A custom solution with Python and Pandas for an incremental deployment
This year (2022/10/05) at @DataRelay in Birmingham, I presented my first session on a big screen outside a customer or colleague context. Had a lot of fun doing this. As well as some request for sharing my code.
In this post, I will explain why I created a custom solution and how to use it. All code can be found in my GitHub Repository, linked at the end of the post.
Easiest way to get started is with Visual Studio Code and the Jupyter extension, as well as the Python PYODBC module and the Pandas module.
Why a custom solution
From my point of view, SQL Server Data Tools would be the first place to look for Source Control on a SQL Server project. Unfortunately, this doesn’t work for Synapse Serverless SQL.
To follow DevOps best practices for Source Control and Automated Deployments, I needed a custom solution.
Both Source Control and Deployment solutions are written in python and can be run locally or from an Azure DevOps agent.
Source Control for Synapse Serverless SQL
The first Jupyther Notebook, ‘01-export-views-to-sql-files.ipynb‘, is a way to add your database objects to a local folder, which you could add to your repository.
Main reason for not using the Synapse Workspace SQL Scripts user interface is the readability of the files in your repository. Apart from the first point, the more scripts stored in the Workspace as Artifacts, significantly slows down the deployment of your workspace.
Simple deployment to Target Serverless SQL pool
The second Notebook ‘02-execute-sql-on-serverless.ipynb‘ looks very similar to the first one. It contains a way to deploy the scripts from your Repository to a target server. All scripts in the specified folder will be executed in alphabetical order.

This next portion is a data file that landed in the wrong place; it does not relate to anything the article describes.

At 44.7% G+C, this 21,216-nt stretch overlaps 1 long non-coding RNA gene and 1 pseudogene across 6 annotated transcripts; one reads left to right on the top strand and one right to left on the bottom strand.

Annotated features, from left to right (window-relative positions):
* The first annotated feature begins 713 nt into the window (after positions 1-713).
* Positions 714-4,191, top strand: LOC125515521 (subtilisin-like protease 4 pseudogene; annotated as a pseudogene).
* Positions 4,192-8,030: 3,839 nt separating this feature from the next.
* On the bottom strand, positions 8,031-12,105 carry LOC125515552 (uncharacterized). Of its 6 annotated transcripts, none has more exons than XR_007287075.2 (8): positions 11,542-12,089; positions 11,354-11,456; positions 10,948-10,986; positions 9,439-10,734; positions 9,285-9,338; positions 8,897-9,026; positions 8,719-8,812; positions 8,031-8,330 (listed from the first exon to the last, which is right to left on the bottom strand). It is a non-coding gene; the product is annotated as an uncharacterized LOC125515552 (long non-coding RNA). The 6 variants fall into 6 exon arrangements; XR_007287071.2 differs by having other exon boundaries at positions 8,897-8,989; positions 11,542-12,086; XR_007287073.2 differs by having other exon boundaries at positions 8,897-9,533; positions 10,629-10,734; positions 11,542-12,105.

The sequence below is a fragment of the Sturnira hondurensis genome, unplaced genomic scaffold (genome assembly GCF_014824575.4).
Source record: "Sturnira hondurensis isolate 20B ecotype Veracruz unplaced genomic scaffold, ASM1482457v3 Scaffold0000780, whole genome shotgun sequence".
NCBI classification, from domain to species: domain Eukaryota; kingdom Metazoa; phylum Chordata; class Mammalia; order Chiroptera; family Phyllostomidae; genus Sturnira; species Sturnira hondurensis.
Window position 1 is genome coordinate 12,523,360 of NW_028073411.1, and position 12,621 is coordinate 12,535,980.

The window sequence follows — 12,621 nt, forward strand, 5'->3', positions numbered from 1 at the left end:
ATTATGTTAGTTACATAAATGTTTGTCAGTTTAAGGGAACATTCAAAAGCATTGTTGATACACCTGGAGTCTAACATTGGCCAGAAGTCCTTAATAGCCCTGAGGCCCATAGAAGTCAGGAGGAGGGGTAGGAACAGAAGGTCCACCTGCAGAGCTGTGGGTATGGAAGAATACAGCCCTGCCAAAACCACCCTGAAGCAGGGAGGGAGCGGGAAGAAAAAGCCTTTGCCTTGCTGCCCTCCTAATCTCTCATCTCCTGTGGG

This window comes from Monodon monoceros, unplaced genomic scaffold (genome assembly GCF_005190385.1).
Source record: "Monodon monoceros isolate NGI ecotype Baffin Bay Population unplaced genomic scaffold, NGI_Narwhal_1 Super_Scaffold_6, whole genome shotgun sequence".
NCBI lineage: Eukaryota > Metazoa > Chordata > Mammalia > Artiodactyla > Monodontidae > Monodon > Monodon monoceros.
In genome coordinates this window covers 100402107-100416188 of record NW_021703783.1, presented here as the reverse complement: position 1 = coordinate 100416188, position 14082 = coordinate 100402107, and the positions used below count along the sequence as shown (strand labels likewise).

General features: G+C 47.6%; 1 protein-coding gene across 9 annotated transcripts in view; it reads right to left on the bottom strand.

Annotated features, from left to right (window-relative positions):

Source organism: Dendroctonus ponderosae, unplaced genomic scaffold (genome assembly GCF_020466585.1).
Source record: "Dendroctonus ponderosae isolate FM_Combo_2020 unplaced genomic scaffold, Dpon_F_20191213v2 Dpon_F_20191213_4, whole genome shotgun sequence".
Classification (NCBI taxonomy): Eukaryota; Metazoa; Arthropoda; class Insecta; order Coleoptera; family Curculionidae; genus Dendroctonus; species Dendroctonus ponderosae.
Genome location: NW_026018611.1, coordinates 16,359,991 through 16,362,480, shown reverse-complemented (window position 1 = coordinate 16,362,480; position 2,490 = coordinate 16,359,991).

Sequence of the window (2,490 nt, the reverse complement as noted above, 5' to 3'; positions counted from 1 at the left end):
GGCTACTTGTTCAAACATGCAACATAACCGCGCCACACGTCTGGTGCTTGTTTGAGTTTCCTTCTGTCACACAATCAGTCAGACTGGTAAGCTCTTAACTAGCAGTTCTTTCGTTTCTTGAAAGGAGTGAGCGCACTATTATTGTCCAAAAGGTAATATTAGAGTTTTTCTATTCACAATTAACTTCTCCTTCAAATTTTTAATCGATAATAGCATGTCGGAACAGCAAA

Please note that you probably need to alter/add some logic to override specific environment references. In example a data lake reference or a database reference.
Incremental deployment with Pandas
The last Notebook ‘03-compare-and-execute-sql-on-serverless.ipynb‘ contains logic for an incremental deployment.
Within the notebook the repository is loaded to a dataframe and the target server is loaded. Next all sql statements are compered to detect actual changes. This includes drops statements for objects that no longer exists in the source.
The created dataframes for comparison and execution can be saved as delimited text files for later reference. If done from an Azure DevOps Pipeline, they can be published as Artifacts.
This script can be converted to a .py file and run from an Azure DevOps agent. The repository contains yaml and PowerShell examples on how to do this.
Since this is a custom solution I will keep on developing new ways to improve the process and code. On top of my wish list is external tables and a fix for failed execution when files/folders in the data lake do not exist.
If you have any feedback and are willing to share, please let me know!